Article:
In his analysis of infrastructure, Mr. Taibbi argues that American states sold their infrastructure to private investors too cheaply. They did. But American ideological reluctance to raise taxes to finance essential public services and assets forced governments to resort to these forms of financing. Investors were frequently pension funds who reaped the benefit of the reduced prices and high resulting returns on behalf of their investors – often teachers and other citizens.

Griftopia” begins with the story of the rise of the Republican Tea Party movement. Mr. Taibbi sees the rise as a diversionary tactic, focusing the attention of the populace away from the real issues – the grifters, bankers and people that the author dislikes – towards tangential issues – immigration, foreigners and the role of government. But the book itself is diversionary. In resorting to crude “blaming” and “flaming” even the correct targets without a thorough and accurate understanding of the true issues, “Griftopia” cheapens its case and ultimately allows the hated “system” to continue unhindered.

Griftopia” may fall into its own trap. Its rage and blame perpetuates a lack of understanding of the real causes of the problem. The Roman Caesars understood that the crowd needed bread and games. They also knew that when things went wrong, an occasional sacrifice and crucifixion was the key to maintaining power. The clever vampire squid may have suborned Mr. Taibbi into its service.

The present is also “All the Devils Are Here“, written by acclaimed journalists Joe Nocera and Bethany McLean (co-author of the definitive history of Enron “The Smartest Guys in the Room“). “All the Devils Are Here” is a well written, solid history of the crisis. Its strength is that it tries to cover several aspects of the crisis, which in part makes the history and theory superficial. As its central focus is the crisis, the book does not examine deeper social aspects of the events and essential drivers of the age of capital. The text is character driven making for a narrative, focusing firmly on the “devils”, which turns out to be the “usual suspects”.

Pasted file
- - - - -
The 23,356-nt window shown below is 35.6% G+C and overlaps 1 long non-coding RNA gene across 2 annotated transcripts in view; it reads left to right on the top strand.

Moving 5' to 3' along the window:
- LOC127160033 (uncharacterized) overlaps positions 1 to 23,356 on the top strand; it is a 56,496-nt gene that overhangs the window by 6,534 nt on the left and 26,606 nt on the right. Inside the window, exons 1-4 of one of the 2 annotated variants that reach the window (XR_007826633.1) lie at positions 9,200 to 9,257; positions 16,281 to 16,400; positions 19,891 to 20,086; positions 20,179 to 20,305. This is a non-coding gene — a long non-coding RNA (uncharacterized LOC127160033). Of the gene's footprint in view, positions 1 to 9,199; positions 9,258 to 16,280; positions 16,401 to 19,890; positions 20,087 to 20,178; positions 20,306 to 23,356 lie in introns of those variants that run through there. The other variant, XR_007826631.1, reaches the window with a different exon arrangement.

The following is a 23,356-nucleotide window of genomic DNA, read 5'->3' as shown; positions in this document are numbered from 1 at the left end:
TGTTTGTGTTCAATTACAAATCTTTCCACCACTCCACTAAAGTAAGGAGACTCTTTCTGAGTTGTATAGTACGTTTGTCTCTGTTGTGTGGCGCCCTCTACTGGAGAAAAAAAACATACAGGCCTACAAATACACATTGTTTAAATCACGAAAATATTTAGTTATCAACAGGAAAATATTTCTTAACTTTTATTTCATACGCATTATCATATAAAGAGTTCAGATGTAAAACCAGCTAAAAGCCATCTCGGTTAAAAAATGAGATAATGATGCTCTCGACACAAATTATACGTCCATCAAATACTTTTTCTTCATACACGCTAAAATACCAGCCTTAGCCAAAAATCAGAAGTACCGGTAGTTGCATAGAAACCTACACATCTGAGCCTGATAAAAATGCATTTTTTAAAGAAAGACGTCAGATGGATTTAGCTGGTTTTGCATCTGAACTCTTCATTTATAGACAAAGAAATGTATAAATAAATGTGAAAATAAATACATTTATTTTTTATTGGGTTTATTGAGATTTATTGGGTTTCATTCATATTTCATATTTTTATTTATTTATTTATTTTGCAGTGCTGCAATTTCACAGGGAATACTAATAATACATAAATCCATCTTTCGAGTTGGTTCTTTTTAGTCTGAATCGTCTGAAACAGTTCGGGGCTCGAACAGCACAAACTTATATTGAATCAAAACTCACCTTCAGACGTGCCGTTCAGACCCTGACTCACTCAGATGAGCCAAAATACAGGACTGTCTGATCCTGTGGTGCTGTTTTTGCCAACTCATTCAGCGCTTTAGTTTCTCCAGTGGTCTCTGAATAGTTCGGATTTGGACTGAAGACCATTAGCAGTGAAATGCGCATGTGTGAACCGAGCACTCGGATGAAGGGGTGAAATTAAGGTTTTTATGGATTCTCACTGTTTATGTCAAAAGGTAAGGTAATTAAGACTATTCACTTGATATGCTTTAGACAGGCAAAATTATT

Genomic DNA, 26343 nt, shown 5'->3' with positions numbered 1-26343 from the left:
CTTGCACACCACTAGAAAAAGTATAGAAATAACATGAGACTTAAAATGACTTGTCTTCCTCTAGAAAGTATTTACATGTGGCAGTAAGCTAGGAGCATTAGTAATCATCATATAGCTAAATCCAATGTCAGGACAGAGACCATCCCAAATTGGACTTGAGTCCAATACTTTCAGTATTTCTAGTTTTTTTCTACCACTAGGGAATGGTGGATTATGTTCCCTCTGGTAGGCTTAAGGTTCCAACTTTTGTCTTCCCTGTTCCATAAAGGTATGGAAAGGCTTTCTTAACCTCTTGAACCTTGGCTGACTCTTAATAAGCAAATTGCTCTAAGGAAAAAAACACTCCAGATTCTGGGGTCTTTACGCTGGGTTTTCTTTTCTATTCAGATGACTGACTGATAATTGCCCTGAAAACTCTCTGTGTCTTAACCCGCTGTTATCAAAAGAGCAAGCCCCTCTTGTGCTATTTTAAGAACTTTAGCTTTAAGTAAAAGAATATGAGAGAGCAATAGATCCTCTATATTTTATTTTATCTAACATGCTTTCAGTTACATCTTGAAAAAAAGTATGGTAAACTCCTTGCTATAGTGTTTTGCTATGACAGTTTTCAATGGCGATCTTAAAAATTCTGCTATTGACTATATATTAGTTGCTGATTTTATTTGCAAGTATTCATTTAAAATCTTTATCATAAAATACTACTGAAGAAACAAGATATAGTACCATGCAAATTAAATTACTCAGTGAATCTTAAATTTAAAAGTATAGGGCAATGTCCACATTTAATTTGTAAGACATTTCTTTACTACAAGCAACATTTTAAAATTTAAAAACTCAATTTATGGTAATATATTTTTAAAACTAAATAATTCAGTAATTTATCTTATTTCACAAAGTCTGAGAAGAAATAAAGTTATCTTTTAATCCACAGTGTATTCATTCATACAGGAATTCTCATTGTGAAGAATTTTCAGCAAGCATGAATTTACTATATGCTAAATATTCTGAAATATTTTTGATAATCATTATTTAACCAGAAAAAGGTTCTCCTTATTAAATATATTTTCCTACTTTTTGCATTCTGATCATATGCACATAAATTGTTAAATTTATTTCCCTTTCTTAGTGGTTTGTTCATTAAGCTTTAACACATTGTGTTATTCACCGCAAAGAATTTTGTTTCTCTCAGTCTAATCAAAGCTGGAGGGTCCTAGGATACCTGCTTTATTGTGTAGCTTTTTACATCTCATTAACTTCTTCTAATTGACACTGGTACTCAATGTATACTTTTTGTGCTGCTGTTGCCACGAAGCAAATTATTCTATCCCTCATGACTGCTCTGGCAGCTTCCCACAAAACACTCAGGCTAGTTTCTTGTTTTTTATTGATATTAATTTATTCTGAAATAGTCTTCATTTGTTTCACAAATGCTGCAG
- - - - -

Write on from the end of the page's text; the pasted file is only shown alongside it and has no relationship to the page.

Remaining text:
The subtitle “The Hidden History of the Financial Crisis” is misleading as there is little new here. The root causes identified are unsurprising – political pressure to increase homeownership, the GSE’s, political and business failures, the process of securitisation, mathematical models and the familiar evil of “greed”.

Griftopia” and “All the Devils Are Here” do not acknowledge the complicity of everyone in the body politic in the essential financialisation of modern life and the reliance on economic growth. They do not acknowledge the fact that while the grift worked and everyone got richer, everyone remained sanguine about the “system”. No one cared as long as his or her stock portfolios and houses rose in value. No one cared as his or her living standards improved or there was the possibility of improvement

Griftopia” and “All the Devils Are Here” also never recognise that normal people abnegated all responsibility, both political and economic, to the financial superclass. The low voter turnout in American elections is ample testament to that problem. The book does not recognise the lack of financial literacy and the naïve belief in the ability of policymaker’s to control and engineer the economy. In this regard, neither title matches Joe Baegeant’s poignant portrait of American life and its problems in “Deer Hunting for Jesus“.